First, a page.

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Interview With Author Ian Conner

Reading is a series of human emotions. Writing is the gift of sharing these emotions.


1. When did you first realize you want to be a writer?

I have always dabbled with writing, short stories, magazine submissions and the like but in 2015 I sat down and was serious about completing a novel. Now in 2022 I have completed six.

2. What do you think makes a good story?

Drawing the readers in with relatable characters. You can have a not so great tale that readers will LOVE because of characters they are rooting for (or hate with a passion). Do they see themselves in the writing, can they identify with the trials the characters face? Draw the reader in and get them lost in the story and more importantly, the people in it.

3. How long does it take for you to write a book?

Depends on what is happening in my life at that point. Marketing, Social Media, working with Cover Art, formatters, from promoters. It is all a time sink and takes away the time I could be sitting with my notepad in my garden.

4. What inspires you to keep writing?

I draw a great deal from what is around me or what has been. People like to be able to relate to the story and what is more relatable than twists on reality.

5. Which of your books is the closest to your heart and why?

I enjoyed writing Griffin’s Perch most. I created new creatures, incorporated familiar ones and kept the humans to a minimum. I wrote it during a very difficult time of my life and it was such a labor of love.

6. What is your favorite book by another author and why?

Frederick Forsyth’s The Odessa File for the reasons I stated above. I got completely lost in his stories and characters and surprises. He wrote several books like that. Recently I learned that he did not really like to write, how amazing is that.

7. What would you say is your interesting writing quirk?

I seem to have an ability to write compelling lesbian characters. I have found it rather fun and oddly empowering.

8. What do you like to do when you’re not writing?

I have a fabulous garden. We have taken a blank backyard and turned it into something of a Bali like environment with hummingbirds, a Koi Pond, Bird of Paradise and Ginger.

9. Have you experienced writer’s block? If yes, how did you overcome it?

Oh gawd yes. Worst sort of thing! The aforementioned garden, shutting down the computer and clearing my mind final breaks through. Fortunately I have only run into block a handful of times.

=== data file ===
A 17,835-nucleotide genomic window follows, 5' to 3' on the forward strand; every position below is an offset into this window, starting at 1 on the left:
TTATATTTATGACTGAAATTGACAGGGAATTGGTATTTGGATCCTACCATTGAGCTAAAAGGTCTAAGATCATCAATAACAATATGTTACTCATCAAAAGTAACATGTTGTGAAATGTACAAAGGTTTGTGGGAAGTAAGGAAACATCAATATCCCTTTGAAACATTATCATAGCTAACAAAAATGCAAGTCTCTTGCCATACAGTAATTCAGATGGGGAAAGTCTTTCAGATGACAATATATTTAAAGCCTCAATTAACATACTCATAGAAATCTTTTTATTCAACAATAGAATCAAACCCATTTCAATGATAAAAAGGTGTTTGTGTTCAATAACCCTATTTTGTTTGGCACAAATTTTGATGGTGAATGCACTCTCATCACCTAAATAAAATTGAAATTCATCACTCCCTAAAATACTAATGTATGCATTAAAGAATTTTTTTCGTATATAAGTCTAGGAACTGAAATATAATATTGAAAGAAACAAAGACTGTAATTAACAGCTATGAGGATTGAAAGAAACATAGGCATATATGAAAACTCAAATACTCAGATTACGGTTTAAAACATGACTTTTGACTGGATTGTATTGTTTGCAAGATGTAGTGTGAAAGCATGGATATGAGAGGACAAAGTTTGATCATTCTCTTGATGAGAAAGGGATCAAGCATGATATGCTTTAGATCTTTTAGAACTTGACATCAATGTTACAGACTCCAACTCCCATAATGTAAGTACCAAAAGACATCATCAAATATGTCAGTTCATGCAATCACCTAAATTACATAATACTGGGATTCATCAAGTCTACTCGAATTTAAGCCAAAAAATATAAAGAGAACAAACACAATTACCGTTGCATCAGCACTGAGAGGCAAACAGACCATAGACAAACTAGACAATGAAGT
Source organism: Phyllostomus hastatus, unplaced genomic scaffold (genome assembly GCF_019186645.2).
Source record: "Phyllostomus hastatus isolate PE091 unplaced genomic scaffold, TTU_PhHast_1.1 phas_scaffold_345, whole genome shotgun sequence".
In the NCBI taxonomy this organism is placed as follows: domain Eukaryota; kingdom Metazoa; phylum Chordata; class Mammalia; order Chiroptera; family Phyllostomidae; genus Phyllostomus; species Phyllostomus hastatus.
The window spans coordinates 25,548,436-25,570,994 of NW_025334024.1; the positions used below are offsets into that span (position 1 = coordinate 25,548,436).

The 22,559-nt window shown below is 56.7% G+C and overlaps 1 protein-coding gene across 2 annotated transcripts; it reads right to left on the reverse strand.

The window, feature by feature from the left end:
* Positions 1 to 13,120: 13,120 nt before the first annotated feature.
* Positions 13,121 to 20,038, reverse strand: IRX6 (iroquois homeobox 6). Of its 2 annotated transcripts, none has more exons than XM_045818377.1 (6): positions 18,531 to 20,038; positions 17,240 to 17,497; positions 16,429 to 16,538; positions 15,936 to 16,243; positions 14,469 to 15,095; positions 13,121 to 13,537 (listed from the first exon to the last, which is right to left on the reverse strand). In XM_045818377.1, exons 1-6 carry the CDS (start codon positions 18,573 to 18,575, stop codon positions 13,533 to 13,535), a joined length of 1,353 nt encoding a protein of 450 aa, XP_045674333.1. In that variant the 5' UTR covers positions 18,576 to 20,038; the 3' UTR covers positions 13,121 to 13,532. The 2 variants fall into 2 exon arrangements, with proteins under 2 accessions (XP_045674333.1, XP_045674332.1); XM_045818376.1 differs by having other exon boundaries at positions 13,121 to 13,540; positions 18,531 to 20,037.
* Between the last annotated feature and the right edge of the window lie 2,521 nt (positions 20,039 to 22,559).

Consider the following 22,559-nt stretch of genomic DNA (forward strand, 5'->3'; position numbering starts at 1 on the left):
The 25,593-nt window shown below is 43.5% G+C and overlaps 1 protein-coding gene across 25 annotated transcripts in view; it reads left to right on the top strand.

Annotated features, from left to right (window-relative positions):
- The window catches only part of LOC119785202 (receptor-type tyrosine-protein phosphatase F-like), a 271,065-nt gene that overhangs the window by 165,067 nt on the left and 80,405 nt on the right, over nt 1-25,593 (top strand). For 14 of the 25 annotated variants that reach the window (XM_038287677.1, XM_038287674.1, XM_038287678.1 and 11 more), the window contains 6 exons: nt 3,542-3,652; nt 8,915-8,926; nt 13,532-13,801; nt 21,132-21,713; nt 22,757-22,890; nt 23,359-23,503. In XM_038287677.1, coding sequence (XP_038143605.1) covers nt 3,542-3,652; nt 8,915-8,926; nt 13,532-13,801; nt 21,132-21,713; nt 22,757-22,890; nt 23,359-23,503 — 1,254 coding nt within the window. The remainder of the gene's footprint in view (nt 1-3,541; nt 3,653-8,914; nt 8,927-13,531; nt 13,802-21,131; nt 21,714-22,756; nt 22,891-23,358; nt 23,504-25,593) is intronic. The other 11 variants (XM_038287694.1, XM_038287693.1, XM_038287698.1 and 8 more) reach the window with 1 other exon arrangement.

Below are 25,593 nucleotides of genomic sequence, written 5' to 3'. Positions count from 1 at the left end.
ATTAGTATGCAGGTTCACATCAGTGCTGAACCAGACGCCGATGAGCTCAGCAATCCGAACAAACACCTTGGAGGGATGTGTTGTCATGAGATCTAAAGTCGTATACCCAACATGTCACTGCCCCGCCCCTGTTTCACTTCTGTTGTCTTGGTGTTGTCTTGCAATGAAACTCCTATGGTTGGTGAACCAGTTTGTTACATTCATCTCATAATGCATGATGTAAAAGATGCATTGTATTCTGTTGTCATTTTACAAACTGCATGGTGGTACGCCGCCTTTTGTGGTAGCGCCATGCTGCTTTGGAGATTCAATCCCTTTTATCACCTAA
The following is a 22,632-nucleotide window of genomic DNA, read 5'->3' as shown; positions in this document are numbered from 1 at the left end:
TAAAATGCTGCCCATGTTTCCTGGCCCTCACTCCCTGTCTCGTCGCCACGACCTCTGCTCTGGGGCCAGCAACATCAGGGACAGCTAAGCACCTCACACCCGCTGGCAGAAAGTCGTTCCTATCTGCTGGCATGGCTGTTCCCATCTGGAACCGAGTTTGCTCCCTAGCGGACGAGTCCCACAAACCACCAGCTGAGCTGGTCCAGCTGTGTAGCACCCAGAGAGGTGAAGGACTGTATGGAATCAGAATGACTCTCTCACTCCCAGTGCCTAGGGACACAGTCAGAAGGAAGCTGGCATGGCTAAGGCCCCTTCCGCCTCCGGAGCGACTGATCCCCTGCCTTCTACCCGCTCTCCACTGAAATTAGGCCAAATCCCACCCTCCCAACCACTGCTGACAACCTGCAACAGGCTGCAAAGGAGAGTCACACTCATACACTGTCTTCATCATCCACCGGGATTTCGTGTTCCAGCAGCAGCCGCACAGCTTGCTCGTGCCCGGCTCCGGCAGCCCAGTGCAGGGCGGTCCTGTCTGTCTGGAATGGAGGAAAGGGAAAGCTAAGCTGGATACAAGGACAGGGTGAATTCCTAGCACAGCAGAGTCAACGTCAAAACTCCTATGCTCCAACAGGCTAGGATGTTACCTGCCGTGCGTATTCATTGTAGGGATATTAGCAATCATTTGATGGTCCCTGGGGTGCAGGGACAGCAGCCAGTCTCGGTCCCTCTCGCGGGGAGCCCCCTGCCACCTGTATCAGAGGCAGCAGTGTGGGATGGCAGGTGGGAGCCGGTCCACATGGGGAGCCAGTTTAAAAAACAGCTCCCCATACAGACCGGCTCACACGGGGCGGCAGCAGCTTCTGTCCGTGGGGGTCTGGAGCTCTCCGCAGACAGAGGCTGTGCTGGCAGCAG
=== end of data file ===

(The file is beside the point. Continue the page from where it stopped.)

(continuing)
10. Do you have any suggestions to help new writers become better at what they do?

Writing is a muscle, you have to write every day. Ask for criticism and take it to heart.

11. How do you deal with negative reviews?

They are hard to take, I have a bit of an ego and it’s easily bruised but I take what I consider valid and try to improve. If it is useful feedback, use it. The rest, flush down the you know what.

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12. Are you a pantser, or a plotter?

Oh. I am a pantser. All those years in the military of planning everything, I like to fly by the seat and see where my imagination leads.

13. What is the most difficult part of your writing process?

Starting the book and finishing the book. I think getting started is even harder than finishing. Committing to the idea is kind of scary.

14. What’s your favorite and least favorite part of publishing?

Querying. The industry is sooo brutal. Agents are so busy most won’t even reply. Agencies have changed even from when I first started writing, now so much of the marketing falls to the writer.

15. What is your latest book? Please tell us something about it.

My working title is Solaris. Hopefully releasing late this fall. It is a quasi-space political thriller. As with all my political thrillers, the failures in Washington by the elitist there are up for full punishment. This one will certainly take a new bloody twist.

16. Which of your characters can you most relate with and why?

I would say “Flinch” from Griffin’s Perch. I can be more than a little clumsy these days and his goofy personality made me laugh.

17. What inspired the idea for your book?

Cardinals was inspired by a little statue. The idea that God had a wife his equal was fascinating. I was looking for a new angle for a vampire novel and I sat up at 3am one morning after reading about the statue of Asherah being found.

18. How much research did you need to do for your book?

I tend to do a fair amount of research, but do not feel bound by what I find. It is fiction after all. Why let facts get in the way of a good tale? Locations, actual history I spend a great deal of time on so I can meld the fiction in.

19. What do you need in your writing space to help you stay focused?

NO TV. Somewhat quiet. I love my patio for writing. The birds and chickens melding in with the sounds of the water allow me to get lost in my thoughts and get them down on paper.

20. If you could spend a day with another author, who would it be and why?

I would love to pick John Grisham’s brain. His stories all have the same slant, but are completely different at the same time.

21. How do you celebrate when you finish a book?

Ironically, I almost immediately start another.

22. To readers who haven’t read any of your books, which book would you first recommend and why?

The Price of Partisanship, I think most readers will immediately identify with Alex Conway and Tara Snow. The current state of our political landscape and rooting for the underdog will draw the reader into the tale.

Ian Conner's Latest Book!


© 2022 Shey Saints

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